Optimism Loses 20 Million Tokens After Exploiting L1 and L2 Confusion | Cryptocurrency

Although the airdrop was less than two weeks ago, problems have already arisen for the team and market maker of the much-vaunted Layer 2 scaling solution.

The honeymoon period for Optimism’s layer 2 scaling solution has been cut short as an exploit in its market maker’s smart contract resulted in the loss of 20 million OP tokens.

The exploit took place on May 26 but has only just been reported to the community. One million tokens worth around $1.3 million were sold on June 5. Another 1 million tokens worth around $730,000 were transferred to Vitalik Buterin’s Ethereum address on Optimism earlier today at 00:26 UTC. The remaining tokens are dormant at this time but could be sold at any time or used to influence governance decisions.

OP tokens are the native Optimism Layer-2 (L2) token and part of the supply was airdropped to network users on June 1st. L2 solutions help reduce congestion on a layer 1 blockchain such as Ethereum.

A summary of events from the Optimism team on Thursday detailed how the 20 million OP tokens were to be used by crypto market making firm Wintermute. After sending two test transactions, the Optimism team sent the total number of tokens.

However, Wintermute discovered he couldn’t access the tokens because the smart contract he was using to accept the tokens was still on L1 and hadn’t been updated to deploy to Optimism. This technical oversight opened the contract up to an attack in which a bad actor took control of the contract from the L2 themselves.

As soon as Wintermute became aware of the problem, it “began a recovery operation with the goal of deploying the L1 multisig contract to the same address on L2”, but its attempt to remedy the situation was too late.

An attacker was able to deploy the multisig on L2 with different initialization parameters before the fetch operation completed and took control of the 20 million OP tokens.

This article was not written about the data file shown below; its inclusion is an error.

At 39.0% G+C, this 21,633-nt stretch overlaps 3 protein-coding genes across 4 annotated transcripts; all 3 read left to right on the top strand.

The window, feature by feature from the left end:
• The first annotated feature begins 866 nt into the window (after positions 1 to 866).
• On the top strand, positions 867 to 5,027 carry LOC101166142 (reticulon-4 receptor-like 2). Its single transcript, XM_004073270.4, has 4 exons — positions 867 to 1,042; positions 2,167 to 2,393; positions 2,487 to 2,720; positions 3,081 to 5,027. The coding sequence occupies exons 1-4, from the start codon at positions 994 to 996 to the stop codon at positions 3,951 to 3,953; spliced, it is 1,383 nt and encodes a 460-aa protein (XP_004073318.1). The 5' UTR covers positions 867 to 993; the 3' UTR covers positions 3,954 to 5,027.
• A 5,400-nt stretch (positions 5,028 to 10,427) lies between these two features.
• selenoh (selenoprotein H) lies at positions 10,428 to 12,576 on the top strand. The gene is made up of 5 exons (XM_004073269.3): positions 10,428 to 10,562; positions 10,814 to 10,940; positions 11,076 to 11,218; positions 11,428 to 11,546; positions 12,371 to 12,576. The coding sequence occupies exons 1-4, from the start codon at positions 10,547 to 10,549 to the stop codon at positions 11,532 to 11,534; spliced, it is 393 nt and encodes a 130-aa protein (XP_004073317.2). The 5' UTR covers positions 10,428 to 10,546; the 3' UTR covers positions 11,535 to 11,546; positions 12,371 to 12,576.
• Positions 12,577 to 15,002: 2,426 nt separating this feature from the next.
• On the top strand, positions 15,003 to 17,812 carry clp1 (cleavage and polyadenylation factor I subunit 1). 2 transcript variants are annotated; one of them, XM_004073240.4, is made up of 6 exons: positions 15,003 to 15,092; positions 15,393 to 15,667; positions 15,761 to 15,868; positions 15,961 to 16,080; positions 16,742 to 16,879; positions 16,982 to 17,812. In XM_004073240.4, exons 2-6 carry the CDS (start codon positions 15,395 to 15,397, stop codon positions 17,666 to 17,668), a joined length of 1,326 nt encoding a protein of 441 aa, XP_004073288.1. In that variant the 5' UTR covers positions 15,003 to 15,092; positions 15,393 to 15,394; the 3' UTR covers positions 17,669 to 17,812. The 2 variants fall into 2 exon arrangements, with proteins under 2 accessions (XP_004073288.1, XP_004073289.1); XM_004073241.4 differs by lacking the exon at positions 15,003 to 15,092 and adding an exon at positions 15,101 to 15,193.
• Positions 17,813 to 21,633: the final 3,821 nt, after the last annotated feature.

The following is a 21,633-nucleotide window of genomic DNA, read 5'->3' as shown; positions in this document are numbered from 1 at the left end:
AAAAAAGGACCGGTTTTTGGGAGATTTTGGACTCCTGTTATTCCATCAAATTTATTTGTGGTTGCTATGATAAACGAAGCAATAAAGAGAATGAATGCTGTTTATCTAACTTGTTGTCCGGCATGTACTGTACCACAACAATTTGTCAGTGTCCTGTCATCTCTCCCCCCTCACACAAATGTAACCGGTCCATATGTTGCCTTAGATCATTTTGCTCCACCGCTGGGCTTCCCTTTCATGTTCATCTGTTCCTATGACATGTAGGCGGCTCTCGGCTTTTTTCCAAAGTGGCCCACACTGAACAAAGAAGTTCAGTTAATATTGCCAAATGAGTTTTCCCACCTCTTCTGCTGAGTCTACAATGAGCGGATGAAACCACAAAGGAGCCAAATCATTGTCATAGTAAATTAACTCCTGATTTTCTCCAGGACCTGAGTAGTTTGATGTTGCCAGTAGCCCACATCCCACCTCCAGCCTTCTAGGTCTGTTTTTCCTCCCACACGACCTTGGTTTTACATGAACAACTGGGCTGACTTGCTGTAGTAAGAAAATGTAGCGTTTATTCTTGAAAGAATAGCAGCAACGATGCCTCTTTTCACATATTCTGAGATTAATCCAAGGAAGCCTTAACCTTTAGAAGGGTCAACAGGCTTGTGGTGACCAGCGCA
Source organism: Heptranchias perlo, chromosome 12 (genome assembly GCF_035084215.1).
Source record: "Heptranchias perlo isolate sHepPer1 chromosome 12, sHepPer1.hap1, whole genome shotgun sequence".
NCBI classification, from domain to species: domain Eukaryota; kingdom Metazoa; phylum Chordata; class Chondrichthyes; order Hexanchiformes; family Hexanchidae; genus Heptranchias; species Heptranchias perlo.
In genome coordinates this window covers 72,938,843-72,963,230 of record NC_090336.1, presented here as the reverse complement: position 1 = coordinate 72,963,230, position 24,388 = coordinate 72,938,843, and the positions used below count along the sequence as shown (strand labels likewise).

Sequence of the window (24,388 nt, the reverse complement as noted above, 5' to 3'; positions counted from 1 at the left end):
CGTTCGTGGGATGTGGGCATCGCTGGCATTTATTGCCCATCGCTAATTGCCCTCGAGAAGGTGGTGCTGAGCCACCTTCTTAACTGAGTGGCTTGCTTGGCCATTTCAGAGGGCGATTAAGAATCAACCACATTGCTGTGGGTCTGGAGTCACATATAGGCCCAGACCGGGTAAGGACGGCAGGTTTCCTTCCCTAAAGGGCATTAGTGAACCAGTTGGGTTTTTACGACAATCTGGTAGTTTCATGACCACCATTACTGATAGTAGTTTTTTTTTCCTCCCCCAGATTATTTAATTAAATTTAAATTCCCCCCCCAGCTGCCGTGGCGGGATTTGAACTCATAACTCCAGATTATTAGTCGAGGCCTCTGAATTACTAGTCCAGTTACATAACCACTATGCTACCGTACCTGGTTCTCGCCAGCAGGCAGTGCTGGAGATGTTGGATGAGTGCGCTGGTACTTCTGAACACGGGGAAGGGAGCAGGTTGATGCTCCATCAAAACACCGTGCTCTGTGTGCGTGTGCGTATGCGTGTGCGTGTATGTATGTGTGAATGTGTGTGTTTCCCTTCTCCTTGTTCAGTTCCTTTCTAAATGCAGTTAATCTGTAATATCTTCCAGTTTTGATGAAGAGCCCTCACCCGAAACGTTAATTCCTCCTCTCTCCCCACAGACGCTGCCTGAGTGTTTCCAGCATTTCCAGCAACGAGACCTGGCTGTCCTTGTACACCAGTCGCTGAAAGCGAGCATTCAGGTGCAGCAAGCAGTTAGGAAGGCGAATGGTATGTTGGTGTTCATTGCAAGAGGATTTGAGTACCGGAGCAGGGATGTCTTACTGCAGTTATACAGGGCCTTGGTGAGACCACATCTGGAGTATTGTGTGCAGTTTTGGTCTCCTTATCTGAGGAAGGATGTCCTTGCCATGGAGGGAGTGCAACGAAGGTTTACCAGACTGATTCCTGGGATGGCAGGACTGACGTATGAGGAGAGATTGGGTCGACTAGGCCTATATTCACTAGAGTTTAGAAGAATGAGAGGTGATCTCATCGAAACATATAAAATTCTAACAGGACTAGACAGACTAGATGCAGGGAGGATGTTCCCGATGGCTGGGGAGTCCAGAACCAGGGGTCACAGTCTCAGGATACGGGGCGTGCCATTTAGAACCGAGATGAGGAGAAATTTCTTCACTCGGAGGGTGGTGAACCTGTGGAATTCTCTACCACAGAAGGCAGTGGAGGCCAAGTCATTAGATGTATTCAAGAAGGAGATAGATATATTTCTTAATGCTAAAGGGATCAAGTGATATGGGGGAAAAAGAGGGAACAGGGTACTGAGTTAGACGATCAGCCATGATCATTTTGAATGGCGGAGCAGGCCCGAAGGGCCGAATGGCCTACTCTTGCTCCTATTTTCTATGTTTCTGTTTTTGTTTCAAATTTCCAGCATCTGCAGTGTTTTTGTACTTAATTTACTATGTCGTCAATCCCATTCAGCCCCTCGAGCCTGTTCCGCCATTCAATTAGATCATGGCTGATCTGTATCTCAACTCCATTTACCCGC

A multisig contract requires approval from multiple keyholders to execute a transaction.

In a June 9 post to the Optimism community, Wintermute took full responsibility for the exploit. The company said it would make PO buybacks equal to the amount sold by the exploiter to do “its best to mitigate the effects” of price volatility.

Wintermute also offered to accept the incident as a white hat exploit if the hacker agreed to return 19 million tokens within a week. This offer was made before the hacker transferred another million tokens.

Responses to Wintermute’s post mostly applauded the company for being transparent in disclosing the issue and accepting blame for what happened.

In the short term, the Optimism team gave Wintermute an additional grant of 20 million OP “so that they can continue their work as things unfold”. But the team also stressed that these market-making efforts are temporary.

The community should not expect or rely on the Optimism Foundation to support cash supply efforts in the future.

Proof of Decentralization podcast host Chris Blec said the team considered (but rejected) regaining control of the stolen funds by performing a network upgrade. This meant that in his opinion, Optimism (like most DeFi projects with admin keys) is “DANGEROUSLY CENTRALIZED”.

Blec also suggested that the most obvious explanation for the exploits involves the people most closely involved, meaning someone involved in Wintermute may have carried out the attack themselves. He asked, “Why is everyone in this space always so opposed to looking at the most obvious possibilities? There is no evidence at this point to support this theory.

OP investors responded negatively to the update as the price of the token fell 31.2%, trading at $0.76 in the last 24 hours according to CoinGecko.

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Optimism Loses 20 Million Tokens After Exploiting L1 and L2 Confusion | Cryptocurrency

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